The partners of women who miscarry a baby often feel invisible, ignored and sidelined, according to new research.
The Miscarriage Association said partners feel unable to talk about their own feelings of loss and pain during and after losing a child.
More than one in five pregnancies end in miscarriage and a further one in 50 is ectopic – when a fertilised egg implants itself outside the womb – meaning tens of thousands of people may require additional help and support,
The association carried out the research along with academics from University College London (UCL) and is launching a public-awareness campaign called Partners Too today to highlight the issue and direct those affected to sources of help and information.
UCL researchers carried out in-depth interviews with partners, who reacted to the miscarriage with emotions such as sadness (85 per cent), grief (63 per cent) and shock (58 per cent).
The study revealed 58 per cent said they struggled to concentrate, 47 per cent reported sleep problems, and 48 per cent said it affected their work.
However, 46 per cent of partners did not share all of how they were feeling with their wife or girlfriend for fear of saying the wrong thing or causing her further distress, and 22 per cent did not talk about any feelings of loss and pain with their partner.
Ruth Bender Atik, national director of the Miscarriage Association, said: “These findings show that partners often feel invisible during and after miscarriage or ectopic pregnancy.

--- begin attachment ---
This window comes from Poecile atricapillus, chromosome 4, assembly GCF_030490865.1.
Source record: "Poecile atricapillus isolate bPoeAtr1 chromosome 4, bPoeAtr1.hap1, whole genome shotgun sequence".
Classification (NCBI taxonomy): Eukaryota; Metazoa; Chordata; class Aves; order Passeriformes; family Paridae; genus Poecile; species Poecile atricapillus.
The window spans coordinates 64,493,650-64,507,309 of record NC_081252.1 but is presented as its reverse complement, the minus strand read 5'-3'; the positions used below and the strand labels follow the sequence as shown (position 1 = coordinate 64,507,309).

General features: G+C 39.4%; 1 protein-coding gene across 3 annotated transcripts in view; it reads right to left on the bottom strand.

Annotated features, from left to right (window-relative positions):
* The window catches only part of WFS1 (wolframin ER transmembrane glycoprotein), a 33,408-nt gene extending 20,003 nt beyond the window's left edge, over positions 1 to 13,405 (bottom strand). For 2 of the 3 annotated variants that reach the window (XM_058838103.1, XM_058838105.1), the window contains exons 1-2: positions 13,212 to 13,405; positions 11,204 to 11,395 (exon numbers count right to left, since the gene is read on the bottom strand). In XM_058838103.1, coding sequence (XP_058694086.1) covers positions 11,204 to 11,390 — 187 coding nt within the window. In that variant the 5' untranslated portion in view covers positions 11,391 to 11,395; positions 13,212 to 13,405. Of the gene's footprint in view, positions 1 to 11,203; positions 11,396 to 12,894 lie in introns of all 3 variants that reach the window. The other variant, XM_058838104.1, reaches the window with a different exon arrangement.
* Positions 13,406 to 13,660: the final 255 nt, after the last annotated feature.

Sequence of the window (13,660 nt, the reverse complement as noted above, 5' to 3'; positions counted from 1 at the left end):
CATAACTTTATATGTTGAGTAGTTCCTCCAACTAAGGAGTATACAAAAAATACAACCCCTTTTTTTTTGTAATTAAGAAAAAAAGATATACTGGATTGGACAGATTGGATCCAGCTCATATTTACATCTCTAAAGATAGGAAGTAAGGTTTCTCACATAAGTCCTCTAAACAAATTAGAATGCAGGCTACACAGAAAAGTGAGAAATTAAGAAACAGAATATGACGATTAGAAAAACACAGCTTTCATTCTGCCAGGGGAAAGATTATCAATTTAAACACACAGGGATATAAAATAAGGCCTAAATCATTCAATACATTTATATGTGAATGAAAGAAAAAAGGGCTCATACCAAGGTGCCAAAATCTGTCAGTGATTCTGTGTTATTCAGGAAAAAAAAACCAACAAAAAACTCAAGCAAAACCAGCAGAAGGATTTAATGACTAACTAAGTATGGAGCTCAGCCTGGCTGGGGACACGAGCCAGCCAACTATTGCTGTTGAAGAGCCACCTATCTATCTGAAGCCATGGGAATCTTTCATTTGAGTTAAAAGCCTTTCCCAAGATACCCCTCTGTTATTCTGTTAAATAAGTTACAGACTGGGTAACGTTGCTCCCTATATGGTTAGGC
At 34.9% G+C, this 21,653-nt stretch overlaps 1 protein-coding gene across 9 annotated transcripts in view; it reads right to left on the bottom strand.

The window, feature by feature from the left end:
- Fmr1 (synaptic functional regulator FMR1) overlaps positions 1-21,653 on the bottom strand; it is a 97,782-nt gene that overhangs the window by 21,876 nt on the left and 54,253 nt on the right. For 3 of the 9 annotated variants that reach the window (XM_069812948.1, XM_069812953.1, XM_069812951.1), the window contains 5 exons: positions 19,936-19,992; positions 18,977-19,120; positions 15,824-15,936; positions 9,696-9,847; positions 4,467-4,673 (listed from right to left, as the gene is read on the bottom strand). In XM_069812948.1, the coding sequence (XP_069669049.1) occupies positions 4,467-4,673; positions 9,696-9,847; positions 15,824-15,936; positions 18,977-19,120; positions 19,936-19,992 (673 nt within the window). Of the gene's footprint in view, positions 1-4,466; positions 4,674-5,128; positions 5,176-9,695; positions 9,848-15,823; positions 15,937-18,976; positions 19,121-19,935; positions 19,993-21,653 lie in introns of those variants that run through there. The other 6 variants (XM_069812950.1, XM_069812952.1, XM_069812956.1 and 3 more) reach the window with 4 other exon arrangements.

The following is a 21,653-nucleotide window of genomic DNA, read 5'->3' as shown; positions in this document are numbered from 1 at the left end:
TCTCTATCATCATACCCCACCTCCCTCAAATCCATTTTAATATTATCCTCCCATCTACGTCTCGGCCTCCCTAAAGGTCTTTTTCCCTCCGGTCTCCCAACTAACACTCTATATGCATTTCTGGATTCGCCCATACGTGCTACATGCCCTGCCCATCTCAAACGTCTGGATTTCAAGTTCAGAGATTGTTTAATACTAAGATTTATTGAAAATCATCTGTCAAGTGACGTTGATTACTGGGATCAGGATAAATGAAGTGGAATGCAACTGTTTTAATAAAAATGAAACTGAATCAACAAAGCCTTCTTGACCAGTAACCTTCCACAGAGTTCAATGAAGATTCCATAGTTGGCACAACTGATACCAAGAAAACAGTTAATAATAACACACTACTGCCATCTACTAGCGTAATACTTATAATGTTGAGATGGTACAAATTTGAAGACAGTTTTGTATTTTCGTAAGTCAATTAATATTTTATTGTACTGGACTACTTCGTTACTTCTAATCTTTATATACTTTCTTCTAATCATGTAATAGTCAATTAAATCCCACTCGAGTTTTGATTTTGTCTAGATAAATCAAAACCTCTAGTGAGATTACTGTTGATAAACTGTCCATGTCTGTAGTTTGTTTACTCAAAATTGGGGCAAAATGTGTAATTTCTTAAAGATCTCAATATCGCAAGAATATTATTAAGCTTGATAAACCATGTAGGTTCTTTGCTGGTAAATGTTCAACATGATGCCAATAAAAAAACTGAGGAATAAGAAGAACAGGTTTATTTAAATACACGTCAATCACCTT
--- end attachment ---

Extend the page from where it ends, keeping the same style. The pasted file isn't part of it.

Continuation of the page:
“Many keep their real feelings hidden from their wife or girlfriend for fear of saying the wrong thing or causing more distress. Friends and family often ask how the woman who has miscarried is coping, but never think to ask her partner.
“All too often the voices of partners go unheard, and their needs go un-met. We want this campaign to highlight their stories, showing partners that they are not alone in their feelings and telling them where they can find support. We want them to be considered rather than sidelined during and after pregnancy loss.”
In the interviews, male partners frequently referred to the expectation that they would be strong for their partners.
One respondent said: “There is certainly a pressure – either perceived or real – that as a male it is important to be strong and supportive for the other person, which can be hard.”
Researcher Dr Petra Boynton, of UCL Medical School, said: “While the emotional impact on women who experience pregnancy loss is well-researched, much less is known about partners.
“We discovered, contrary to the limited existing research, that partners do want to talk about miscarriage. While some described having to fill a role of being ‘strong’ for the woman who miscarried, most really want to talk about their experiences, but struggle to find a way to do this.
“The miscarriage often affected their friendships, work, and physical and mental well-being.”